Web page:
I’m working on an app that calculates and displays moving averages for a list of numbers. This post shows how I’m doing it in Kotlin, using list operations instead of iteratively. The source code for this is available on GitHub.

First I pull out all the sub-lists of the required size. For my purposes, I also want the short sublists at the start, of size 1, 2, …, n.

fun <T> List<T>.slidingWindow(size: Int): List<List<T>> {
    if (size < 1) {
        throw IllegalArgumentException("Size must be > 0, but is $size.")
    return this.mapIndexed { index, _ ->
        this.subList(maxOf(index - size + 1, 0), index + 1)

Next comes a couple of functions to calculate means, both standard, and weighted. These are extension functions in Iterable.

fun Iterable<Float>.mean(): Float {
    val sum: Float = this.sum()
    return sum / this.count()
fun sumTo(n: Int): Int = n * (n + 1) / 2

fun Iterable<Float>.weightedMean(): Float {
    val sum: Float = this
            .mapIndexed { index, t -> t * (index + 1) }
    return sum / sumTo(this.count())

With these I can now calculate the moving averages. The following code pulls it all together.

fun movingAverage(entries: List<Float>, window: Int,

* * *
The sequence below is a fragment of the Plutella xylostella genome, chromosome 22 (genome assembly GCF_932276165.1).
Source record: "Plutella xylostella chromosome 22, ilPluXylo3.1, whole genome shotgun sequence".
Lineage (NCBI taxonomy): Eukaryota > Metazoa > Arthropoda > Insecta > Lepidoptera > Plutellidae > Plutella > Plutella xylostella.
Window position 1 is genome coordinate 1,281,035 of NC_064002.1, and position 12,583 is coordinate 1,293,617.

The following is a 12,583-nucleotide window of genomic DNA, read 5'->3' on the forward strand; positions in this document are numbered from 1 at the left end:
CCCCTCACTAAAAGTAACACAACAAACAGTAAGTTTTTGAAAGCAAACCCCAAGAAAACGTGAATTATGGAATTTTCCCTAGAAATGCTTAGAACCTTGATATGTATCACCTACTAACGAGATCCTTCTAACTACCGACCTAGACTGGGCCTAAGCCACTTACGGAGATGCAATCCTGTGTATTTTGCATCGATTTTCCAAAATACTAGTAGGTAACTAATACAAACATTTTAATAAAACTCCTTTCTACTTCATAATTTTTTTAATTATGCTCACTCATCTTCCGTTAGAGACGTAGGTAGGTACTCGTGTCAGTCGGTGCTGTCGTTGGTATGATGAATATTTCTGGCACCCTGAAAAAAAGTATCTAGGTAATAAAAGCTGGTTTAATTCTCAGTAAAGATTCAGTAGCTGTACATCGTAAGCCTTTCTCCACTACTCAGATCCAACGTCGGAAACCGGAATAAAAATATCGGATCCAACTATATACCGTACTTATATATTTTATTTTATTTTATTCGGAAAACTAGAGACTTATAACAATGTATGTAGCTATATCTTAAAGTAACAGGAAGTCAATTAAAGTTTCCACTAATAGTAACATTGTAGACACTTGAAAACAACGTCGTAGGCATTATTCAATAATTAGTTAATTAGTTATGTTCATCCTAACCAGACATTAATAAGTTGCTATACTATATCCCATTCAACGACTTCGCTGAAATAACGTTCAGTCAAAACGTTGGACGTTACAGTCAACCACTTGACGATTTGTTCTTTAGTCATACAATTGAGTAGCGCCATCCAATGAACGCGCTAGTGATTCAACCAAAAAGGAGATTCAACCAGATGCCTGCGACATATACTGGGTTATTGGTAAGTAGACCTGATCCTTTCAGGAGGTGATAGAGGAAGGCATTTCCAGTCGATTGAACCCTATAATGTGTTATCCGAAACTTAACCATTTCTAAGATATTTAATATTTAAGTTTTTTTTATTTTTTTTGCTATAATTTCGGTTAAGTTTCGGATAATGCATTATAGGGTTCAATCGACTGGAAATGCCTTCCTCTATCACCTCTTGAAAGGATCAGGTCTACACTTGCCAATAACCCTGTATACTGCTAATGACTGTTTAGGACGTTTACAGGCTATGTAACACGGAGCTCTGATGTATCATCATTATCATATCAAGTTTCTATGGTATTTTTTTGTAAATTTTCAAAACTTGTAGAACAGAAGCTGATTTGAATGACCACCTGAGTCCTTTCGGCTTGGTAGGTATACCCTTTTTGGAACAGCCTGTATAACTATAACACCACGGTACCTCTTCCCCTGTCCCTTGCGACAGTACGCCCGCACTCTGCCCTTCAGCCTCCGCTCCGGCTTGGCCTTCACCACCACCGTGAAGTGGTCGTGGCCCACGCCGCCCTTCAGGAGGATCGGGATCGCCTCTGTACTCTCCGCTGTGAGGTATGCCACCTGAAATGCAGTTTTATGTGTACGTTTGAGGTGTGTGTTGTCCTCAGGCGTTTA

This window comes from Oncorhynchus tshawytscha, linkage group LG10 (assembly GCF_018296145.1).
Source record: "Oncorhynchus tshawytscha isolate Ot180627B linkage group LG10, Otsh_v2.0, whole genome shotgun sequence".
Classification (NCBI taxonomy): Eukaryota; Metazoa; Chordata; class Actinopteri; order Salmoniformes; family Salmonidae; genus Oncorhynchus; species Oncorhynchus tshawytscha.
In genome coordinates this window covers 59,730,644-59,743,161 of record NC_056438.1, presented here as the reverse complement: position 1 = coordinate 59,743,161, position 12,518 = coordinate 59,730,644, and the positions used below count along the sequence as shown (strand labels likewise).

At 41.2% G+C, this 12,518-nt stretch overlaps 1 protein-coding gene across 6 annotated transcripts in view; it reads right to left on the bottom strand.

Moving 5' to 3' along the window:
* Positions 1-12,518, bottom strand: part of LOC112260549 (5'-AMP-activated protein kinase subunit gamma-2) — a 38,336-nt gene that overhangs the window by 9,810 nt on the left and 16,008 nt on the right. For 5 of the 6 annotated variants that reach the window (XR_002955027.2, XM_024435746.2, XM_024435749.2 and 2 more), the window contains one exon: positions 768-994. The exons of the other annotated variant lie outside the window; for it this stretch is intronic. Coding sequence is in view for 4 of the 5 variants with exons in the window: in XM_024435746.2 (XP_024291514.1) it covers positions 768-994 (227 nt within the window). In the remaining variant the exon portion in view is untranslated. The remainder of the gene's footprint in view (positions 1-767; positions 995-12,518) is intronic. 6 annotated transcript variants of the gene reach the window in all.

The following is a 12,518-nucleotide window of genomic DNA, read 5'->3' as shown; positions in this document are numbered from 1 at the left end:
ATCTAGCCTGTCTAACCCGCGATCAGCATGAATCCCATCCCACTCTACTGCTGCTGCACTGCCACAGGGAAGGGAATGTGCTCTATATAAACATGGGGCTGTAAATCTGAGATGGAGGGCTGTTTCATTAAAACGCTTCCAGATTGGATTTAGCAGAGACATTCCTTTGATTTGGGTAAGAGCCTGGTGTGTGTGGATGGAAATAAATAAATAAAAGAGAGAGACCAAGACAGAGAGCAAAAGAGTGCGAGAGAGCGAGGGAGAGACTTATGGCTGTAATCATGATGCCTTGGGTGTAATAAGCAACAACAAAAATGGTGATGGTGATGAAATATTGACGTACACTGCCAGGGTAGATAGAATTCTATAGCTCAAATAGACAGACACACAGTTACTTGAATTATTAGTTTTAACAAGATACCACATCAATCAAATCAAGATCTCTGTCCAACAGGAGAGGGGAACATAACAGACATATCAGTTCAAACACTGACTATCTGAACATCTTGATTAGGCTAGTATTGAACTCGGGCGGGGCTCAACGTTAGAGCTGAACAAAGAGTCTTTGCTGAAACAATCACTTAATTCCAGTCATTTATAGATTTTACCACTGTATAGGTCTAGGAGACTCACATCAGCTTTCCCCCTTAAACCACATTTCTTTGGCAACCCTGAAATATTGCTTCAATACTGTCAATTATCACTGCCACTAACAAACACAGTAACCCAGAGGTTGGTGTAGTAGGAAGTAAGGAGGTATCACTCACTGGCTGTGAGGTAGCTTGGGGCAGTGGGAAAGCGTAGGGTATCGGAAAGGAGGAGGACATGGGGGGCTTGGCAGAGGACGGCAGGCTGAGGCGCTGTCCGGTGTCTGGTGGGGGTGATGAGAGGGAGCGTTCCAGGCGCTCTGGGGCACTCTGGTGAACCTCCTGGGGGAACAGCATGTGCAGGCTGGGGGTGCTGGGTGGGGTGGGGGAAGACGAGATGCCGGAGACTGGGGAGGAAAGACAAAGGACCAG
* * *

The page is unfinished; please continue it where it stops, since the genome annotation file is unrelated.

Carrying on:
averageCalc: Iterable<Float>.() -> Float): List<Float> {
    val result = entries.slidingWindow(size = window)
            .filter { it.isNotEmpty() }
            .map { it -> it.averageCalc() }
    return result

And, of course, where would I be without tests?

object MovingAverageSpec : Spek({

    given("A list of numbers") {
        val input = arrayListOf(1.0F, 2.0F, 3.0F, 4.0F, 5.0F)

        on("calculating a simple moving average") {
            val res = movingAverage(entries = input, window = 3, averageCalc = { mean() })

            it("should give the correct result") {
                assertThat(res).containsExactly(1.0F, 1.5F, 2.0F, 3.0F, 4.0F)

        on("calculating a weighted moving average") {
            val res = movingAverage(entries = input, window = 3, averageCalc = { weightedMean() })

            it("should give the correct result") {
                assertThat(res).containsExactly(1.0F, 1.6666666F, 2.3333333F, 3.3333333F, 4.3333335F)

Addendum: Efficiency

The above calculation is not memory efficient. For a list of 1,000 numbers, and a window size of 10, it would create 1,000 lists of 10 numbers, and then calculate the avarages of each list. That’s not too bad for small lists, but could get out of hand for large lists and window sizes.

What can I do about that?

Kotlin Sequences provide a way to lazily evaluate collections. New in Kotlin 1.2 is Sequence<T>.windowed(…) which will lazily provide a sequence of sliding windows that I can then use in my calculations.